Who matters to us?
When NBC news anchor John Chancellor retired in 1993, a reporter asked him what was the most memorable moment in his 43 years of reporting. Chancellor didn’t mention Vietnam, or Watergate, or the Kennedy assassinations. Instead he began to describe an experience from the 1964 Republican National Convention.
Not surprisingly, black delegates were scarce on the convention floor that year—the nominee was Barry Goldwater, who was opposed to the Civil Rights Act of 1964. The few black Republicans who were present were anti-Goldwater. Chancellor recalled stumbling upon an older African-American man toward the back of the assembly hall who was holding on to a pillar. The man was weeping. Chancellor could hear the man mumbling beneath tearful heaves, “All my life . . . all my life.” At first the newsman and his aide thought the man had fallen. But when they leaned in closer, Chancellor saw that the man’s sport coat was riddled with cigarette burn holes.
A racist delegate had decided that this man would be his personal ashtray and, adding further insult and cruelty, other delegates had joined him. “The pain and anguish on that man’s face is something I will go to the grave remembering,” said Chancellor. In four-plus decades of reporting, it was this image of one black man’s face that endured.
Athlete-turned-activist Jackie Robinson was on hand for the convention and heard racial epithets hurled from various southern white delegates. He said, “I now believe I know how it felt to be a Jew in Hitler’s Germany.”
The power to empathize with the feelings of people whose lives do not match our own is supposed to be a uniquely human experience. Armadillos and grasshoppers do not have this capacity. We humans do. Moral concern usually begins when one person makes an effort to place himself inside the shoes of another person, aiming to become, in some measure, one with the other.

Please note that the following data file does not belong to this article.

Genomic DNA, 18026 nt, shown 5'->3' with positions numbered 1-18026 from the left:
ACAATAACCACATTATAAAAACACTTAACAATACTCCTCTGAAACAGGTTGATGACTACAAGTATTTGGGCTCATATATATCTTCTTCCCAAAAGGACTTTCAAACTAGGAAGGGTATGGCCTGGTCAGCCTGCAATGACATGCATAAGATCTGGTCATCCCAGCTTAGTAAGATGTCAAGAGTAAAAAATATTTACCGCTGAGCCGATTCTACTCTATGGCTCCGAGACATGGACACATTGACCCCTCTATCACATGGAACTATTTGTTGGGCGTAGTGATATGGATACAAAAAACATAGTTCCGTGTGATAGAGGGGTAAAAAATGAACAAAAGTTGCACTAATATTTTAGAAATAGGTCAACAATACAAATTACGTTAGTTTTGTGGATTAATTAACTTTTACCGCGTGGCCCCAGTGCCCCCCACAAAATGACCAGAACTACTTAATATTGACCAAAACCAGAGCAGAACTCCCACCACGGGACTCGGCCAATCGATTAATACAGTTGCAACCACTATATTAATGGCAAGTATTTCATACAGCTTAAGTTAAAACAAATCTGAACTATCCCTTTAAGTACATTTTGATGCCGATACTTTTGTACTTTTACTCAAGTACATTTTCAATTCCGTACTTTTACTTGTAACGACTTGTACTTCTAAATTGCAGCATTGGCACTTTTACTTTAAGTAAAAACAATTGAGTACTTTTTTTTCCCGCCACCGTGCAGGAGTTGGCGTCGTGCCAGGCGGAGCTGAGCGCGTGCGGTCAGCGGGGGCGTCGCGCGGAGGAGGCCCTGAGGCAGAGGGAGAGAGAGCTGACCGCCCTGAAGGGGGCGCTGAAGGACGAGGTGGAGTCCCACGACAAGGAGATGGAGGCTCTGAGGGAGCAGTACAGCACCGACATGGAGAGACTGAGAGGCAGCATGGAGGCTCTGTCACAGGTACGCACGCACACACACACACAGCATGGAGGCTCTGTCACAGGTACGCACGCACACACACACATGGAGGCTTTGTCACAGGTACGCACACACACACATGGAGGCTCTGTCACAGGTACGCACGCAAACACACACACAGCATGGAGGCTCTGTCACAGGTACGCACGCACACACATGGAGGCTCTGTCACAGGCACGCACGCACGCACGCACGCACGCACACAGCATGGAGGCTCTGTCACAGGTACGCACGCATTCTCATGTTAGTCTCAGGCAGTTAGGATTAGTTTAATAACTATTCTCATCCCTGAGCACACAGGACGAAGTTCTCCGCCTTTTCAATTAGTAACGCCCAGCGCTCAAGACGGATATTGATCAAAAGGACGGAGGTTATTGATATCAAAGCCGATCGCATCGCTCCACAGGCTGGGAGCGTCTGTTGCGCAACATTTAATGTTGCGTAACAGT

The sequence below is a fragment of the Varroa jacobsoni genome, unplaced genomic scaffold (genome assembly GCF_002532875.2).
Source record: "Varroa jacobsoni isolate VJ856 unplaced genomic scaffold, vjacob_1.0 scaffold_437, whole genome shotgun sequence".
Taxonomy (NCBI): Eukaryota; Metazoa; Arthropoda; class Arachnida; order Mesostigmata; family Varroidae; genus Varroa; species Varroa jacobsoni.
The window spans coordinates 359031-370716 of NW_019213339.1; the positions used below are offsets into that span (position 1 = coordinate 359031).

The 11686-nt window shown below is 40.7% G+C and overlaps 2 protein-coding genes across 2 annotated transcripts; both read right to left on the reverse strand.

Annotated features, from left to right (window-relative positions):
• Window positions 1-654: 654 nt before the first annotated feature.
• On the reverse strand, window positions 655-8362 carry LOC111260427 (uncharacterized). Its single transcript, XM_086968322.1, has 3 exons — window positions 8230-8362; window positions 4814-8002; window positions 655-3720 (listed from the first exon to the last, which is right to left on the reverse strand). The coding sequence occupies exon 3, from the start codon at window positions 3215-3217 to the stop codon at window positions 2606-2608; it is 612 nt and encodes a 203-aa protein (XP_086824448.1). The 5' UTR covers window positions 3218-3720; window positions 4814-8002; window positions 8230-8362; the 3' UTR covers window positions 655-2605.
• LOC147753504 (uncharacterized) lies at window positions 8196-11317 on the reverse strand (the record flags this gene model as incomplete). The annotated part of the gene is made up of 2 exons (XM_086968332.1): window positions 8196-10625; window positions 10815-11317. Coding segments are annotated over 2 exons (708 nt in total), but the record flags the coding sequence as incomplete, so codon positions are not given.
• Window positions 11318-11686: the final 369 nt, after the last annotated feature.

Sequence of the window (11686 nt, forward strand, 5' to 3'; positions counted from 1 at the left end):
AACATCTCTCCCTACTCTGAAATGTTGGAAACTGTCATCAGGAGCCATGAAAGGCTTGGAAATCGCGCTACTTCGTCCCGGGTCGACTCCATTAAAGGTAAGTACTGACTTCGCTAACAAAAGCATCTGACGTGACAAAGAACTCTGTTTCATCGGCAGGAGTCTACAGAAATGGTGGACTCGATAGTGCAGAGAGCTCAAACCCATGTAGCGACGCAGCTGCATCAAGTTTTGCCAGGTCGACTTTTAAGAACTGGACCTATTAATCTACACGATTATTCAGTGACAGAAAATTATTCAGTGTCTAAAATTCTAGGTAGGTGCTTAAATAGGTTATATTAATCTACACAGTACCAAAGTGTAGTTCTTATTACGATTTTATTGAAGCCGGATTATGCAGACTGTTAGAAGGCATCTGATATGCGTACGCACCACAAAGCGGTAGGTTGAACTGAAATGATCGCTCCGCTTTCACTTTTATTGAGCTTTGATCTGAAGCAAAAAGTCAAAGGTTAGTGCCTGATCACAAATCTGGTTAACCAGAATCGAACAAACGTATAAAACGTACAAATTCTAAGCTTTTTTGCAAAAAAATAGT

Privilege, ease, or perceived self-superiority impede this oneness, especially when the life of the other is understood to be of less value. Those with the most social power often tune out those with less social power. Those who overestimate their own wonderfulness are particularly susceptible to disregarding the value and dignity of certain others.
We’ve come a long way toward righting some racial wrongs in the last 50 years. But as leaders in the Black Lives Matter movement will attest, our nation has much further to go. Elsewhere in this issue ("Black Lives Matter"), Reggie Williams quotes Coretta Scott King: “Freedom is never really won. You earn it and win it in every generation.” So it seems.
A young African-American attorney in my town used to commute on weekends between his Chicago law school and his girlfriend’s house in predominantly white McHenry County, Illinois. He is justifiably angry that officers pulled him over 17 times in a two-year period, each time without cause. He knows the enduring truth of Coretta’s words.
What drives the Black Lives Matter movement above everything else? It could be that all-too-common experience of many black people who live with the same anguish John Chancellor heard in the words he took to the grave: “All my life . . . all my life.”